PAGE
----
The Anthracite League collapsed after the season, but Striegel and the Maroons were undeterred. They applied for, and received, a franchise in the NFL. This was somewhat unusual, as the team's Minersville Park was a relatively small high school field; the league administration may have been attracted by the favorable logistics of a second team near the Frankford Yellow Jackets in Philadelphia. Pennsylvania's blue laws, which prohibited football on Sundays in Philadelphia, were simply not followed in Pottsville, allowing traveling teams to play the Yellowjackets on a Saturday and then head to Pottsville on Sunday. Since many Maroons players moved back to their NFL teams in 1925, the Maroons recruited several talented players to replace them. These included former Army great Walter French and Jack Ernst, a quarterback from Lafayette College. Another Army recruit, end Eddie Doyle, later served in World War II and was the first American killed in the landings in North Africa. Topping this collection of stars was Charlie Berry, possibly the best athlete on the team; after a spectacular athletic career at Lafayette College, he signed both pro baseball and pro football contracts. However, this strong talent was expensive, and difficult to make up even with sellout crowds at little Minersville Park. "The Pottsville Maroons were the most ferocious and most respected players I have ever faced. "You know, I always believed the Maroons won the NFL championship in 1925 ... but were robbed of the honor." During this time the Maroons insisted that their players live in the Pottsville area. During the 1920s most players had to travel great distances from their homes and only joined their teams on game day. By having the players live in Pottsville, coach and former Colgate University assistant Dick Rauch instituted regular practices for his players. This helped the Maroons to a 28–0 win over the Buffalo Bisons in their first NFL game. When not practicing, the Maroons spent their days hanging around the fire house, drinking Yuengling, playing cards and tossing footballs in the street.[5] The Maroons then jumped out to a 9–1–1 record. However some believe that having visiting teams play Frankford the day before the Maroons benefited the team. Pottsville was 5–1–0 in their six games against teams that played the Yellow Jackets the previous day. On the first snap of the game against the Chicago Bears, the Pottsville players knocked football legend Red Grange out cold. Grange soon recovered from the hit, only to be knocked out again. Immediately Grange said "The hell with (the $500 owed to him for the one game), it ain't worth it." He then proceeded to walk off the field. The team's only loss in 1925 came from a 20–0 upset to the Yellow Jackets. However, in the second meeting of the two teams, the Maroons beat Frankford 49–0. By this point in the season, Pottsville and the Chicago Cardinals (now the Arizona Cardinals) were the two top teams in the league, having comparable records. At the time, the NFL Championship went to the team with the best record against other NFL teams. As such, the match-up between the two was of great importance. The Maroons met the Cardinals in late November near the end of the season for a game at Chicago's Comiskey Park, under snowy conditions. The Maroons won the game 21–7, thereby putting them ahead of the Cardinals in the championship race.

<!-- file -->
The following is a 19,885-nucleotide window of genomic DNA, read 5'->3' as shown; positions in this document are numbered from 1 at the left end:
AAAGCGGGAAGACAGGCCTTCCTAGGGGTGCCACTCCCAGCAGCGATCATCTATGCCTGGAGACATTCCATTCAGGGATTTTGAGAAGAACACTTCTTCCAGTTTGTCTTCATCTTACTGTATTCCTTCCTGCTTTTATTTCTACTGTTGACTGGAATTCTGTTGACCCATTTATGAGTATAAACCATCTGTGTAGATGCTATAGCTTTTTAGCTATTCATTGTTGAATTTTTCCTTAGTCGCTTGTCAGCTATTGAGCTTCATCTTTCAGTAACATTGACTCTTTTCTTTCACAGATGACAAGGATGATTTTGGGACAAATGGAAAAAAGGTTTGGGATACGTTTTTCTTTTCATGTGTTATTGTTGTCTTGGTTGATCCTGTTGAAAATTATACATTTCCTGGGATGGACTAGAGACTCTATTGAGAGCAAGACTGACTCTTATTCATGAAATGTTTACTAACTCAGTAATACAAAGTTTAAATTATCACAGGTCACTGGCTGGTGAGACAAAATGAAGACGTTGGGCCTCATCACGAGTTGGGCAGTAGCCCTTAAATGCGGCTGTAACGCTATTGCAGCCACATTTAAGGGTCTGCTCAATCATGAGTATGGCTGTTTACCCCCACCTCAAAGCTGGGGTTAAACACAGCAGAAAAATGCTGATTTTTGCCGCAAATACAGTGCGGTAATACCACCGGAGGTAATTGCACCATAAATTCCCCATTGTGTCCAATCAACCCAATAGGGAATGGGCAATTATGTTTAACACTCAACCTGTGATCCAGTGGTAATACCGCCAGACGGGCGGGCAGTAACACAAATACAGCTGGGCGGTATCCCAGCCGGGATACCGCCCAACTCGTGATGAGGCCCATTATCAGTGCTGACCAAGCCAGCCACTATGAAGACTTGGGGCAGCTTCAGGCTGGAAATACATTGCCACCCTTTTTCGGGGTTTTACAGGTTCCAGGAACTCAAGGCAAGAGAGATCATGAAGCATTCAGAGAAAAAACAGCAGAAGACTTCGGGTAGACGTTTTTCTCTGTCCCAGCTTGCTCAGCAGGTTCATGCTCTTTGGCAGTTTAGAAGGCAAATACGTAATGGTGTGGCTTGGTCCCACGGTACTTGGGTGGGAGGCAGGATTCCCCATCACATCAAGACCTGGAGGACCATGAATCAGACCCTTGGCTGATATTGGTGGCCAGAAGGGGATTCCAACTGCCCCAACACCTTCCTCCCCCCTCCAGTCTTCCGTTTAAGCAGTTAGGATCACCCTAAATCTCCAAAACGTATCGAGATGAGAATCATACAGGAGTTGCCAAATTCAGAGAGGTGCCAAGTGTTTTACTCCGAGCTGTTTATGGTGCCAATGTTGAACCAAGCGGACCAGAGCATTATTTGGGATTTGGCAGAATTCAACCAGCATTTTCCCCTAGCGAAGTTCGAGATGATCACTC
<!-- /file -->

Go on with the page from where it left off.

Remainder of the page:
1925 NFL Championship controversy